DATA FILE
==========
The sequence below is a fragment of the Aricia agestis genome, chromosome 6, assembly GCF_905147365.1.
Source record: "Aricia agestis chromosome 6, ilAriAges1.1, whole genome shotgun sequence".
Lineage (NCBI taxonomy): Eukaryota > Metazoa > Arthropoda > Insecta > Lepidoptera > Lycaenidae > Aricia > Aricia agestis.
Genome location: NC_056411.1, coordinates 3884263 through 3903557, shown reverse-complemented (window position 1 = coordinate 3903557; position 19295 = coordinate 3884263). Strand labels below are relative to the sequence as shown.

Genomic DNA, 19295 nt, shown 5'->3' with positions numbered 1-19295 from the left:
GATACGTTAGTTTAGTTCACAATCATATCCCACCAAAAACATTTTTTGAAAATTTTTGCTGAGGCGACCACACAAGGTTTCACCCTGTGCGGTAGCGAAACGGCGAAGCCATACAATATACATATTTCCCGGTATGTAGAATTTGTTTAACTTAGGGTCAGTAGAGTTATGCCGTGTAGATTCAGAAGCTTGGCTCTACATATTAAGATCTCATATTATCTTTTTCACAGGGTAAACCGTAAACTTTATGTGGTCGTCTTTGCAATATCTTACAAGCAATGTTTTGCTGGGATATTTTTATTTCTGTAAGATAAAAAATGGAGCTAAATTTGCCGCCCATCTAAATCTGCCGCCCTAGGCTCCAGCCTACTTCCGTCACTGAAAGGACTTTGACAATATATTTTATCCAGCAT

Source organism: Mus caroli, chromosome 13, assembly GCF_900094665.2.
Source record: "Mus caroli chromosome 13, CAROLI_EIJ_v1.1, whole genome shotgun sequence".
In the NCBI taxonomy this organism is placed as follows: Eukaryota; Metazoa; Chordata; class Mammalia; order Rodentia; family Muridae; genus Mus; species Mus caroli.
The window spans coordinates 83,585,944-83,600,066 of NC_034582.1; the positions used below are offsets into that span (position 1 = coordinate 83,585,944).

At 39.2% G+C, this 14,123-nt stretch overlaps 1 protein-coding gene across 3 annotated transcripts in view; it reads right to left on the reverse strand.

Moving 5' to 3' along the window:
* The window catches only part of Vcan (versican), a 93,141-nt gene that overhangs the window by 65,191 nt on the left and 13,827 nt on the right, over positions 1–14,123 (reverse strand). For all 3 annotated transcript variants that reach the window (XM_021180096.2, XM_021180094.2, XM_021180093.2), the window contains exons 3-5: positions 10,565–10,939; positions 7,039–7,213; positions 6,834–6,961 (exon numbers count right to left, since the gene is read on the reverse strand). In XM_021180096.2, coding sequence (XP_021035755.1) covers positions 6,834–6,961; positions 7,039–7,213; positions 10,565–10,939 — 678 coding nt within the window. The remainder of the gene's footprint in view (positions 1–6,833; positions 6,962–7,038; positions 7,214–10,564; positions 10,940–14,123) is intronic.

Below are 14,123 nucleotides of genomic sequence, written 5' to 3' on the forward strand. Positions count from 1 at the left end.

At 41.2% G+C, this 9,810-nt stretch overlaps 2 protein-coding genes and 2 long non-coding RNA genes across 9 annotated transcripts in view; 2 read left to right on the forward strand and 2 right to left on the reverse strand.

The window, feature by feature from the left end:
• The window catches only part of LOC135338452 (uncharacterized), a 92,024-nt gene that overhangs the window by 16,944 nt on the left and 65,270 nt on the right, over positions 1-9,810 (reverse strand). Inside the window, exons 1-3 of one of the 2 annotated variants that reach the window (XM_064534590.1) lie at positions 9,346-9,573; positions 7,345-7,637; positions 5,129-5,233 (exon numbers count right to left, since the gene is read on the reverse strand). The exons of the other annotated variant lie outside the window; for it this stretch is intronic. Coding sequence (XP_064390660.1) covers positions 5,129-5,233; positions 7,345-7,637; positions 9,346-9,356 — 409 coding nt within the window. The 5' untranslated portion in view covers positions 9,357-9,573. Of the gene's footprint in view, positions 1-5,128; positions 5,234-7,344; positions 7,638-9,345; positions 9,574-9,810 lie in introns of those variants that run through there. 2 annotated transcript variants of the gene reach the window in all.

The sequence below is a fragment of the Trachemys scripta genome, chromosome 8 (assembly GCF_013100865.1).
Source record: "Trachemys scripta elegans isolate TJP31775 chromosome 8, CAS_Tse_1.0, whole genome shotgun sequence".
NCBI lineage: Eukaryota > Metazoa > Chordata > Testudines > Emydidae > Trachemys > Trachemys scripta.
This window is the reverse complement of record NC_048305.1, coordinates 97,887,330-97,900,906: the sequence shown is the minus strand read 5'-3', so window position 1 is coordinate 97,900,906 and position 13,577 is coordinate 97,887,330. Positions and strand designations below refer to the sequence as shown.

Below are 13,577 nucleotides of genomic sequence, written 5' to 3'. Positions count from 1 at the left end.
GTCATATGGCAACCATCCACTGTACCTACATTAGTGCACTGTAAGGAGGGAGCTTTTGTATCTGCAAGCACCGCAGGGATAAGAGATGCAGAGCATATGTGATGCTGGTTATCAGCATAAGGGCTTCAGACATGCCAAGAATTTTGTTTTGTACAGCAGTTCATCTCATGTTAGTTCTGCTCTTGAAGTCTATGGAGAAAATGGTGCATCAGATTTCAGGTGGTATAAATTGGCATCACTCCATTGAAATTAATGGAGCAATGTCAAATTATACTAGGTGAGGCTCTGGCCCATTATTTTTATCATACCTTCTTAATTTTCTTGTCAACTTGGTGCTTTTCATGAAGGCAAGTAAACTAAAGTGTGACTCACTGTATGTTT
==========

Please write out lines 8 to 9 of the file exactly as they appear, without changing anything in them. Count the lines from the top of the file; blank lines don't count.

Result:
Source record: "Mus caroli chromosome 13, CAROLI_EIJ_v1.1, whole genome shotgun sequence".
In the NCBI taxonomy this organism is placed as follows: Eukaryota; Metazoa; Chordata; class Mammalia; order Rodentia; family Muridae; genus Mus; species Mus caroli.